Higher Education in Oman

The Omani higher education system is relatively young, as the first public university in Oman, Sultan Qaboos University was founded in 1986. Prior to the establishment of SQU, the government sent some students to pursue higher education studies in neighboring Arab countries like UAE, Kuwait, Jordan and Egypt. Also some students were awarded scholarships to study in the UK and America.

SQU is self-administered and has nine colleges. The colleges of Arts and Social Sciences, Commerce and Economics, Education, Law, and Nursing offer bachelor's and some master's degrees. Starting from September 2008, SQU began introducing PhD studies in its colleges of Agriculture and Marine Sciences, Medicine and Health Sciences, Engineering, and Science. A bachelor's degree takes about five years, as the first is spent studying English, and the second studying relevant science subjects; the last three years are dedicated to core degree units. A medicine degree takes seven years. The public university is normally visited by Omanis only. Expatriates go - as a general rule - to private universities or study abroad.

Oman's Ministry of Higher Education administers the six Colleges of Applied Sciences. These were formerly colleges of education, but in 2005 Royal Decree No. 62/2007 was issued to transform them to better cater to the current labor market in fields such as international business administration, communication, design, engineering, and IT. They are located in Ibri, Nizwa, Salalah, Sohar, Sur, and Rustaq. The College of Applied Sciences in Rustaq is the only one that still offers an education degree. The Ministry also has a department that sanctions private colleges and universities.

Oman's Ministry of Manpower operates the Higher College of Technology in Muscat and six colleges of technology in Al-Mussana, Ibra, Ibri, Nizwa, Salalah, and Shinas. The Ministry of Health runs a number of health institutes to prepare assisting medical staff like nurses, paramedics and pharmacists. The Ministry of Awqaf and Religious Affairs sanctions the College of Sharia Sciences. The Central Bank of Oman sanctions the College of Banking and Financial Studies.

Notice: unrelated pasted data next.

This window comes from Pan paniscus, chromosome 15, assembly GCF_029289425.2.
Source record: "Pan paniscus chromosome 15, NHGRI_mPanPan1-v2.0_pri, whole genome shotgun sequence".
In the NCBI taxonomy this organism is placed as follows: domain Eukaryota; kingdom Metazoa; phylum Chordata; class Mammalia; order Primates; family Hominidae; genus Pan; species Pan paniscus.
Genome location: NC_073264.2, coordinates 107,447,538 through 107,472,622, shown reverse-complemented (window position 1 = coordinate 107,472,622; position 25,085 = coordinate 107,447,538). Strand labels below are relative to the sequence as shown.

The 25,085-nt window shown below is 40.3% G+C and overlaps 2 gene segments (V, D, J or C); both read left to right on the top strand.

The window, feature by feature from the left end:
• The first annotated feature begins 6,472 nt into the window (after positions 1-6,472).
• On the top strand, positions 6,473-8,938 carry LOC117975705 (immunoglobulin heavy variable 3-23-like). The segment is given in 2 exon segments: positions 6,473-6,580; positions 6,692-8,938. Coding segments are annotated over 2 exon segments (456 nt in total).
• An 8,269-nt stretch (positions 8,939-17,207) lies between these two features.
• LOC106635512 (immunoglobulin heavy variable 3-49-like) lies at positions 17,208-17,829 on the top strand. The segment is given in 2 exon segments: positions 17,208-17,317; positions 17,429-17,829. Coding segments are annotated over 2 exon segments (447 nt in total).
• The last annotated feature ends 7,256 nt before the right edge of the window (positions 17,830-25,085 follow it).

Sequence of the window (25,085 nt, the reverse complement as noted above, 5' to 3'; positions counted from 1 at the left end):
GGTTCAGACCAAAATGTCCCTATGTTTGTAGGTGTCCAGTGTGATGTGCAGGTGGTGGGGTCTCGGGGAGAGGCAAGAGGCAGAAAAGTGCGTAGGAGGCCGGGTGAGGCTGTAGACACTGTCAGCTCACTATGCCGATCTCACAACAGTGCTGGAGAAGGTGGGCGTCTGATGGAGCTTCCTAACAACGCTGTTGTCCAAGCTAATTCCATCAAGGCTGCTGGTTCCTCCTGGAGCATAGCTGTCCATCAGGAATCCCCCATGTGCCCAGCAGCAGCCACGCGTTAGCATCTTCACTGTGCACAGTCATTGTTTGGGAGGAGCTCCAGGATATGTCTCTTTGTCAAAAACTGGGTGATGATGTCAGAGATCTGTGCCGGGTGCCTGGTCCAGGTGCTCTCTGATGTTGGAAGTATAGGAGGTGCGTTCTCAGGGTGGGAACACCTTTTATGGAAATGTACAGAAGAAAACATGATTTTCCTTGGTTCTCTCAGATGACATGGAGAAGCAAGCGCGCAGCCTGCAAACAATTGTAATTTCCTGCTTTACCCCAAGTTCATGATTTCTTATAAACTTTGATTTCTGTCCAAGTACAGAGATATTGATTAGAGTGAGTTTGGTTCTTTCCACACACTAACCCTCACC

As the number of students finishing secondary school goes up each year (44,000 were expected to finish in 2008), SQU and other public colleges have become unable to cope with the demand. Since private colleges were very limited in the mid nineties, more and more students sought higher education in countries like the UAE, Jordan and Egypt. The government became aware of the trend and decided to encourage the private sector in Oman to form universities and colleges. The first private college was established in 1994. Since this date, a number of private colleges and universities have been started in Oman. Most of them focus on popular studies such as business administration and computer sciences. They are usually affiliated with European, Australian or American institutions. The language of instruction is mainly English. A'Sharqiya University, in Ibra, opened its doors in the fall of 2010.

In the year 2003, Oman's Ministry of Higher Education approved the merger of five private run colleges in order to form the Muscat University. However, the plan to merge Fire Safety Engineering College, Majan College, Modern College of Business & Science, Middle East College and Mazoon College for Management and Applied Sciences failed (source: Oman Observer 18.7.2005). Currently, there is some talk that the plan to form Muscat University may be revived.

As part of the eOman initiative, applications for 2006/2007 higher education (public and private) places have been merged under one unified online system (Higher Education Admissions Center). Each higher education institute publishes the minimum entry requirement for each of its degrees and the student selects his or her choices in order of preference. When the Ministry of Education publishes secondary school results in mid July, these results are fed automatically into the system and offers are made in early August. Prior to the new system, the students had to submit their papers to the different institutes by themselves after the publication of results. The process was very inconvenient for the students and the admission departments as there was very little time and students had to travel a lot.